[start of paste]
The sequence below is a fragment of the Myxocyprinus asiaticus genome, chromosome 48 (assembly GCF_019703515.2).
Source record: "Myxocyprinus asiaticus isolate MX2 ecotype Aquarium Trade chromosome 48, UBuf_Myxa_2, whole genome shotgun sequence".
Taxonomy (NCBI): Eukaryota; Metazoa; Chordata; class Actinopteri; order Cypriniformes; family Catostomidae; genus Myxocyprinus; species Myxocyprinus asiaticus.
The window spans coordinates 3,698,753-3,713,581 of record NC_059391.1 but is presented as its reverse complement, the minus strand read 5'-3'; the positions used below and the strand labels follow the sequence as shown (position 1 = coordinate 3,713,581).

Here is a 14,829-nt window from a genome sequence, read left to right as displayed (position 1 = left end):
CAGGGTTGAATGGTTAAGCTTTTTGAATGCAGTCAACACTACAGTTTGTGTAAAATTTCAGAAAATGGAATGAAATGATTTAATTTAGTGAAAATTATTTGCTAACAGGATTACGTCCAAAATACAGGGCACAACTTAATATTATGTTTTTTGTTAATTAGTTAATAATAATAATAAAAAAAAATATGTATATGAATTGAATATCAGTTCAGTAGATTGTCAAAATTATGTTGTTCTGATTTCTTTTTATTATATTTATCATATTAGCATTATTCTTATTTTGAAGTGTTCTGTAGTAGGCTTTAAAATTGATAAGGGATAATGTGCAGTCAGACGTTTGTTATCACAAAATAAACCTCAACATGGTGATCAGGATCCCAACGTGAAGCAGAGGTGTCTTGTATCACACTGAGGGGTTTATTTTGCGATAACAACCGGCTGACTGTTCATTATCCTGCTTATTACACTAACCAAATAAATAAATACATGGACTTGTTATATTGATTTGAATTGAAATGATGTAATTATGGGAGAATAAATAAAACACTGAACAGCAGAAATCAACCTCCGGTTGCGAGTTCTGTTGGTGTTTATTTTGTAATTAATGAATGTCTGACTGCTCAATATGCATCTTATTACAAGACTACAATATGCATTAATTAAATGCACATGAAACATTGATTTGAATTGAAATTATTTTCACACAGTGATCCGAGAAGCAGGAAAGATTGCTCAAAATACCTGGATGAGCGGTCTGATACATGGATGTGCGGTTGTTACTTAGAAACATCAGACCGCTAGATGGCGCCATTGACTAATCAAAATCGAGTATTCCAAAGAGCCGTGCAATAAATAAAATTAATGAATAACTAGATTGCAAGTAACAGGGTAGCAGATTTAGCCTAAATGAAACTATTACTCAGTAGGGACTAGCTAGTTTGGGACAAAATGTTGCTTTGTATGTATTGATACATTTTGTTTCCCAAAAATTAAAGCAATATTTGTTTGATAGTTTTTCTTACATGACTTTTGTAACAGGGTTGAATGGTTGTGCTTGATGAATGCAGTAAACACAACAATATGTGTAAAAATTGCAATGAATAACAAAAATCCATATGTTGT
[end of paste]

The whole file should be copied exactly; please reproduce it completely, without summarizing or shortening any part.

The sequence below is a fragment of the Myxocyprinus asiaticus genome, chromosome 48 (assembly GCF_019703515.2).
Source record: "Myxocyprinus asiaticus isolate MX2 ecotype Aquarium Trade chromosome 48, UBuf_Myxa_2, whole genome shotgun sequence".
Taxonomy (NCBI): Eukaryota; Metazoa; Chordata; class Actinopteri; order Cypriniformes; family Catostomidae; genus Myxocyprinus; species Myxocyprinus asiaticus.
The window spans coordinates 3,698,753-3,713,581 of record NC_059391.1 but is presented as its reverse complement, the minus strand read 5'-3'; the positions used below and the strand labels follow the sequence as shown (position 1 = coordinate 3,713,581).

Here is a 14,829-nt window from a genome sequence, read left to right as displayed (position 1 = left end):
CAGGGTTGAATGGTTAAGCTTTTTGAATGCAGTCAACACTACAGTTTGTGTAAAATTTCAGAAAATGGAATGAAATGATTTAATTTAGTGAAAATTATTTGCTAACAGGATTACGTCCAAAATACAGGGCACAACTTAATATTATGTTTTTTGTTAATTAGTTAATAATAATAATAAAAAAAAATATGTATATGAATTGAATATCAGTTCAGTAGATTGTCAAAATTATGTTGTTCTGATTTCTTTTTATTATATTTATCATATTAGCATTATTCTTATTTTGAAGTGTTCTGTAGTAGGCTTTAAAATTGATAAGGGATAATGTGCAGTCAGACGTTTGTTATCACAAAATAAACCTCAACATGGTGATCAGGATCCCAACGTGAAGCAGAGGTGTCTTGTATCACACTGAGGGGTTTATTTTGCGATAACAACCGGCTGACTGTTCATTATCCTGCTTATTACACTAACCAAATAAATAAATACATGGACTTGTTATATTGATTTGAATTGAAATGATGTAATTATGGGAGAATAAATAAAACACTGAACAGCAGAAATCAACCTCCGGTTGCGAGTTCTGTTGGTGTTTATTTTGTAATTAATGAATGTCTGACTGCTCAATATGCATCTTATTACAAGACTACAATATGCATTAATTAAATGCACATGAAACATTGATTTGAATTGAAATTATTTTCACACAGTGATCCGAGAAGCAGGAAAGATTGCTCAAAATACCTGGATGAGCGGTCTGATACATGGATGTGCGGTTGTTACTTAGAAACATCAGACCGCTAGATGGCGCCATTGACTAATCAAAATCGAGTATTCCAAAGAGCCGTGCAATAAATAAAATTAATGAATAACTAGATTGCAAGTAACAGGGTAGCAGATTTAGCCTAAATGAAACTATTACTCAGTAGGGACTAGCTAGTTTGGGACAAAATGTTGCTTTGTATGTATTGATACATTTTGTTTCCCAAAAATTAAAGCAATATTTGTTTGATAGTTTTTCTTACATGACTTTTGTAACAGGGTTGAATGGTTGTGCTTGATGAATGCAGTAAACACAACAATATGTGTAAAAATTGCAATGAATAACAAAAATCCATATGTTGT